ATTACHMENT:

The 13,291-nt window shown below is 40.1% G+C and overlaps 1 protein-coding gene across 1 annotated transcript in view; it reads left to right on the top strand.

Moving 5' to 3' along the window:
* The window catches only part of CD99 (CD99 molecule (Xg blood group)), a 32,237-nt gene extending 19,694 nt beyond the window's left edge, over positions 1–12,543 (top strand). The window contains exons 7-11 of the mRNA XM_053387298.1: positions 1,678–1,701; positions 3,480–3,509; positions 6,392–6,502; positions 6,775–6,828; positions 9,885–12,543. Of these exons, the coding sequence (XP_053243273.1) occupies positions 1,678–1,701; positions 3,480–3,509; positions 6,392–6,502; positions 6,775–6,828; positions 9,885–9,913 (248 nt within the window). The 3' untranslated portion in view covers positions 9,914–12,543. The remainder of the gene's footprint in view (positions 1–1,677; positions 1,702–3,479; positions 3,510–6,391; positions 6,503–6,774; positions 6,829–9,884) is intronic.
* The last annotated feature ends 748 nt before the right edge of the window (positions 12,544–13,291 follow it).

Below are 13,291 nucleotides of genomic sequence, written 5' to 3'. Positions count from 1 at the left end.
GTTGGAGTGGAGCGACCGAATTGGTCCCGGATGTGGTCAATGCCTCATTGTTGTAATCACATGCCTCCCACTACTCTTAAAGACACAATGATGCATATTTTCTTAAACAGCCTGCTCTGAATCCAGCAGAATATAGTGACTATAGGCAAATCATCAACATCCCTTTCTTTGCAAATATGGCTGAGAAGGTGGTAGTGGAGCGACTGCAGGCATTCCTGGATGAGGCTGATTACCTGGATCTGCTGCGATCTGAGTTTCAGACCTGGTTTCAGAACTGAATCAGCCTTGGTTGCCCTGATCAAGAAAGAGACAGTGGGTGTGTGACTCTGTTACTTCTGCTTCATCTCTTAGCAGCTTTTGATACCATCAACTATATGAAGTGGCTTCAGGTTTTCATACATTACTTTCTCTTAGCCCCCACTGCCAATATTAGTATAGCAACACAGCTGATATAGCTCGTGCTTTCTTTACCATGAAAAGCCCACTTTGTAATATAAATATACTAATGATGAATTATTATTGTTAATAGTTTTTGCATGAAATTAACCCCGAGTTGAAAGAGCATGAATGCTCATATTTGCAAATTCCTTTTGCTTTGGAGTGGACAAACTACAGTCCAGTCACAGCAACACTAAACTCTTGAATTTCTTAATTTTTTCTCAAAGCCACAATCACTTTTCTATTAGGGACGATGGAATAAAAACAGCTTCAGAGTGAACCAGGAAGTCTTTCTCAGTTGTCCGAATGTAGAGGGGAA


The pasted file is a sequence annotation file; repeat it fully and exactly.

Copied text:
The 13,291-nt window shown below is 40.1% G+C and overlaps 1 protein-coding gene across 1 annotated transcript in view; it reads left to right on the top strand.

Moving 5' to 3' along the window:
* The window catches only part of CD99 (CD99 molecule (Xg blood group)), a 32,237-nt gene extending 19,694 nt beyond the window's left edge, over positions 1–12,543 (top strand). The window contains exons 7-11 of the mRNA XM_053387298.1: positions 1,678–1,701; positions 3,480–3,509; positions 6,392–6,502; positions 6,775–6,828; positions 9,885–12,543. Of these exons, the coding sequence (XP_053243273.1) occupies positions 1,678–1,701; positions 3,480–3,509; positions 6,392–6,502; positions 6,775–6,828; positions 9,885–9,913 (248 nt within the window). The 3' untranslated portion in view covers positions 9,914–12,543. The remainder of the gene's footprint in view (positions 1–1,677; positions 1,702–3,479; positions 3,510–6,391; positions 6,503–6,774; positions 6,829–9,884) is intronic.
* The last annotated feature ends 748 nt before the right edge of the window (positions 12,544–13,291 follow it).

Below are 13,291 nucleotides of genomic sequence, written 5' to 3'. Positions count from 1 at the left end.
GTTGGAGTGGAGCGACCGAATTGGTCCCGGATGTGGTCAATGCCTCATTGTTGTAATCACATGCCTCCCACTACTCTTAAAGACACAATGATGCATATTTTCTTAAACAGCCTGCTCTGAATCCAGCAGAATATAGTGACTATAGGCAAATCATCAACATCCCTTTCTTTGCAAATATGGCTGAGAAGGTGGTAGTGGAGCGACTGCAGGCATTCCTGGATGAGGCTGATTACCTGGATCTGCTGCGATCTGAGTTTCAGACCTGGTTTCAGAACTGAATCAGCCTTGGTTGCCCTGATCAAGAAAGAGACAGTGGGTGTGTGACTCTGTTACTTCTGCTTCATCTCTTAGCAGCTTTTGATACCATCAACTATATGAAGTGGCTTCAGGTTTTCATACATTACTTTCTCTTAGCCCCCACTGCCAATATTAGTATAGCAACACAGCTGATATAGCTCGTGCTTTCTTTACCATGAAAAGCCCACTTTGTAATATAAATATACTAATGATGAATTATTATTGTTAATAGTTTTTGCATGAAATTAACCCCGAGTTGAAAGAGCATGAATGCTCATATTTGCAAATTCCTTTTGCTTTGGAGTGGACAAACTACAGTCCAGTCACAGCAACACTAAACTCTTGAATTTCTTAATTTTTTCTCAAAGCCACAATCACTTTTCTATTAGGGACGATGGAATAAAAACAGCTTCAGAGTGAACCAGGAAGTCTTTCTCAGTTGTCCGAATGTAGAGGGGAA